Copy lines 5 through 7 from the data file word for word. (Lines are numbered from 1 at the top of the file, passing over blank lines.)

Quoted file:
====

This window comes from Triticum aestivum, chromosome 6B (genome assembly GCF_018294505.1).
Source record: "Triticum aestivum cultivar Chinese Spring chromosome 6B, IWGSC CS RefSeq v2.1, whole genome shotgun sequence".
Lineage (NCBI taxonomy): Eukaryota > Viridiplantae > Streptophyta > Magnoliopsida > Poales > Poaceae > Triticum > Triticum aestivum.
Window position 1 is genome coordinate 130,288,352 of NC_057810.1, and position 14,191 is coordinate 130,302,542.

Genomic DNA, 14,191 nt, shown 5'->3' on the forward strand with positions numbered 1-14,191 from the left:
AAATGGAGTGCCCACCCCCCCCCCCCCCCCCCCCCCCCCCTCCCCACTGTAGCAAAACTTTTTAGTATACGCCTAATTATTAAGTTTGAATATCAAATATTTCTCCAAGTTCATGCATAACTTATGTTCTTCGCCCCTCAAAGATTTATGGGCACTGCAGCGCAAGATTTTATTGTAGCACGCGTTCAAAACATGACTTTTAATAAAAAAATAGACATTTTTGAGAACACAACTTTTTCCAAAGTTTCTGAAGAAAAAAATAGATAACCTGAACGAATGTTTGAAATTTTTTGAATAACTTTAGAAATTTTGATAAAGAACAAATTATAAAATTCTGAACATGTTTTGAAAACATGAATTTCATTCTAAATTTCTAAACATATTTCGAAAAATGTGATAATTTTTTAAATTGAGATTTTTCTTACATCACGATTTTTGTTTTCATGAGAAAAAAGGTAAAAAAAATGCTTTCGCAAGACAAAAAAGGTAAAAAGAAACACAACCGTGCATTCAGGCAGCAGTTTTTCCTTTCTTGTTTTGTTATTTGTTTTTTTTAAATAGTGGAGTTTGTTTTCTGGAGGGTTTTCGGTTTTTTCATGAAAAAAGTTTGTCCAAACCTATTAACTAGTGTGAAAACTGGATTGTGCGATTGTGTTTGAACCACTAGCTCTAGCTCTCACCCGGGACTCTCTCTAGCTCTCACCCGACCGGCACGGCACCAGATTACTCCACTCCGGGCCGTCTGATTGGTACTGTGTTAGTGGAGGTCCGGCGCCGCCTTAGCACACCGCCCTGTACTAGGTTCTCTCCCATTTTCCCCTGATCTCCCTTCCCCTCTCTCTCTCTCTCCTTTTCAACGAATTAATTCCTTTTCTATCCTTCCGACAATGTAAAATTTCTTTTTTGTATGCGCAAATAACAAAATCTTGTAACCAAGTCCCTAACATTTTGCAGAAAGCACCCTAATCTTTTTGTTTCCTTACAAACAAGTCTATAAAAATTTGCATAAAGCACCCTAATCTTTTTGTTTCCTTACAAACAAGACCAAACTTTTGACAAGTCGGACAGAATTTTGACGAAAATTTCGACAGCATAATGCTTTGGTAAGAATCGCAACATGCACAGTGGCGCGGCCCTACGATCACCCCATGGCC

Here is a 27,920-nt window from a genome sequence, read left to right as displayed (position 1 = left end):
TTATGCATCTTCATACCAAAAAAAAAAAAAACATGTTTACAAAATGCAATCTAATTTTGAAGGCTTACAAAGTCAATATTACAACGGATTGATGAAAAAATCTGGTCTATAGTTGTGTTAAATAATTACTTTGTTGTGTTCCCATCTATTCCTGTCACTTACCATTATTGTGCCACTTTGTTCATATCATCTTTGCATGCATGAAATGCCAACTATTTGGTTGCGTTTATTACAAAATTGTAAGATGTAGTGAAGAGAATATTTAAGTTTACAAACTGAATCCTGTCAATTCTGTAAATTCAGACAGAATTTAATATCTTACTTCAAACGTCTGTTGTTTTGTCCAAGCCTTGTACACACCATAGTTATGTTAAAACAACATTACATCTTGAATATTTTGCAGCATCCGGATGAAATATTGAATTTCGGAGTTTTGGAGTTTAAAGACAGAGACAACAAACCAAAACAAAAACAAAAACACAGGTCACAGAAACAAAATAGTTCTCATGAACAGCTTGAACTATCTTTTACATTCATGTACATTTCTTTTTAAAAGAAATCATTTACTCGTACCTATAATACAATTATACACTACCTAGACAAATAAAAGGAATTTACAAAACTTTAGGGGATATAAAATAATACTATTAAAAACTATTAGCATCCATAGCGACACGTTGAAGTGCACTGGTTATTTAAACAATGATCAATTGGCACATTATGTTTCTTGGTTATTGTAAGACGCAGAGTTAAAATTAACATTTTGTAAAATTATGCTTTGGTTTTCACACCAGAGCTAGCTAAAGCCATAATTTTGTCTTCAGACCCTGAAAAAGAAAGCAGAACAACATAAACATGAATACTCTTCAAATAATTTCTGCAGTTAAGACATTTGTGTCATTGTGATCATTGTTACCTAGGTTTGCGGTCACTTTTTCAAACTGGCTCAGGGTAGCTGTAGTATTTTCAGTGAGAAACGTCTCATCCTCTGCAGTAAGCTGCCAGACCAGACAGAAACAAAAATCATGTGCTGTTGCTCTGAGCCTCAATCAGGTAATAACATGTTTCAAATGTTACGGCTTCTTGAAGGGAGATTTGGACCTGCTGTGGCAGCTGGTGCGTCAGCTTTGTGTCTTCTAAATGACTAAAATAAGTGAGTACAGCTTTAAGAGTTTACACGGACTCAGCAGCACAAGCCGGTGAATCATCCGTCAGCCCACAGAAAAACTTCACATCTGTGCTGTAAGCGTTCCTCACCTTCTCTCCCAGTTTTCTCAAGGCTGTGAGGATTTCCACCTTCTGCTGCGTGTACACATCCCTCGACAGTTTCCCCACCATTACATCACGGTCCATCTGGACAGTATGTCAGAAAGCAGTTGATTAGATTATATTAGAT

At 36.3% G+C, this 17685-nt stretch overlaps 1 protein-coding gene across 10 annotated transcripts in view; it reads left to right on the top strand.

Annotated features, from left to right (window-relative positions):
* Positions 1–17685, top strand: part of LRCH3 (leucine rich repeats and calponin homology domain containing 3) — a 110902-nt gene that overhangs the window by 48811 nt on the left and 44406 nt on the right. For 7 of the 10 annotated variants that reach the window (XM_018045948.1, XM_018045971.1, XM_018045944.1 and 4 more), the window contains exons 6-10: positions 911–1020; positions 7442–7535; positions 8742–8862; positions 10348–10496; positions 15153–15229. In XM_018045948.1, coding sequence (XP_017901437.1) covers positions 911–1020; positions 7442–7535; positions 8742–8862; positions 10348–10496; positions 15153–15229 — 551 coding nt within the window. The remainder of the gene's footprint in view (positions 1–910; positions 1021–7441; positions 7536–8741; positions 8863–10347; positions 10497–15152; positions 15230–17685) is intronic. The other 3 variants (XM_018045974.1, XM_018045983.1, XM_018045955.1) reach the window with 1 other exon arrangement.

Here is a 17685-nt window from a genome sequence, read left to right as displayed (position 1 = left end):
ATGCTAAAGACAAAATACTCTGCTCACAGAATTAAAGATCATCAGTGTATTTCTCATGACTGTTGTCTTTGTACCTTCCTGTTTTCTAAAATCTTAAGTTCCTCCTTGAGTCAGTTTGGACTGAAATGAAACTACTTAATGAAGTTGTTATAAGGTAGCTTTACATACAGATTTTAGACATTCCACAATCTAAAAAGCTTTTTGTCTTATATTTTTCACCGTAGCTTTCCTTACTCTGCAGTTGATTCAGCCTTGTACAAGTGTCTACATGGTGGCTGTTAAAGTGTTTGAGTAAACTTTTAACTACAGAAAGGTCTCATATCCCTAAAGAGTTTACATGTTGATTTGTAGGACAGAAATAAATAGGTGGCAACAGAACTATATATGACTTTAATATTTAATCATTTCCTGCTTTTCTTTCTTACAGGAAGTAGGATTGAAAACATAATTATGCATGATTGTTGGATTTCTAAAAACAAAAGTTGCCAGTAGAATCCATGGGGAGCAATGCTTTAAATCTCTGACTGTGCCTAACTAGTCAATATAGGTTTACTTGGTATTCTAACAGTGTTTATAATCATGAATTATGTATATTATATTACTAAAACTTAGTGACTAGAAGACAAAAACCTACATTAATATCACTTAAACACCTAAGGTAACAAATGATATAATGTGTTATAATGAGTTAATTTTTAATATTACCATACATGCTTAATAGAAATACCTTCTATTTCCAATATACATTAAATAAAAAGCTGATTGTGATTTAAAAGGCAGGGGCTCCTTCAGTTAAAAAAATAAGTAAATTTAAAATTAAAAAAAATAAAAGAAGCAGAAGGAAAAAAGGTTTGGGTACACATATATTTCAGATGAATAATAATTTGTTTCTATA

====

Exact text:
Genomic DNA, 14,191 nt, shown 5'->3' on the forward strand with positions numbered 1-14,191 from the left:
AAATGGAGTGCCCACCCCCCCCCCCCCCCCCCCCCCCCCCTCCCCACTGTAGCAAAACTTTTTAGTATACGCCTAATTATTAAGTTTGAATATCAAATATTTCTCCAAGTTCATGCATAACTTATGTTCTTCGCCCCTCAAAGATTTATGGGCACTGCAGCGCAAGATTTTATTGTAGCACGCGTTCAAAACATGACTTTTAATAAAAAAATAGACATTTTTGAGAACACAACTTTTTCCAAAGTTTCTGAAGAAAAAAATAGATAACCTGAACGAATGTTTGAAATTTTTTGAATAACTTTAGAAATTTTGATAAAGAACAAATTATAAAATTCTGAACATGTTTTGAAAACATGAATTTCATTCTAAATTTCTAAACATATTTCGAAAAATGTGATAATTTTTTAAATTGAGATTTTTCTTACATCACGATTTTTGTTTTCATGAGAAAAAAGGTAAAAAAAATGCTTTCGCAAGACAAAAAAGGTAAAAAGAAACACAACCGTGCATTCAGGCAGCAGTTTTTCCTTTCTTGTTTTGTTATTTGTTTTTTTTAAATAGTGGAGTTTGTTTTCTGGAGGGTTTTCGGTTTTTTCATGAAAAAAGTTTGTCCAAACCTATTAACTAGTGTGAAAACTGGATTGTGCGATTGTGTTTGAACCACTAGCTCTAGCTCTCACCCGGGACTCTCTCTAGCTCTCACCCGACCGGCACGGCACCAGATTACTCCACTCCGGGCCGTCTGATTGGTACTGTGTTAGTGGAGGTCCGGCGCCGCCTTAGCACACCGCCCTGTACTAGGTTCTCTCCCATTTTCCCCTGATCTCCCTTCCCCTCTCTCTCTCTCTCCTTTTCAACGAATTAATTCCTTTTCTATCCTTCCGACAATGTAAAATTTCTTTTTTGTATGCGCAAATAACAAAATCTTGTAACCAAGTCCCTAACATTTTGCAGAAAGCACCCTAATCTTTTTGTTTCCTTACAAACAAGTCTATAAAAATTTGCATAAAGCACCCTAATCTTTTTGTTTCCTTACAAACAAGACCAAACTTTTGACAAGTCGGACAGAATTTTGACGAAAATTTCGACAGCATAATGCTTTGGTAAGAATCGCAACATGCACAGTGGCGCGGCCCTACGATCACCCCATGGCC

Here is a 27,920-nt window from a genome sequence, read left to right as displayed (position 1 = left end):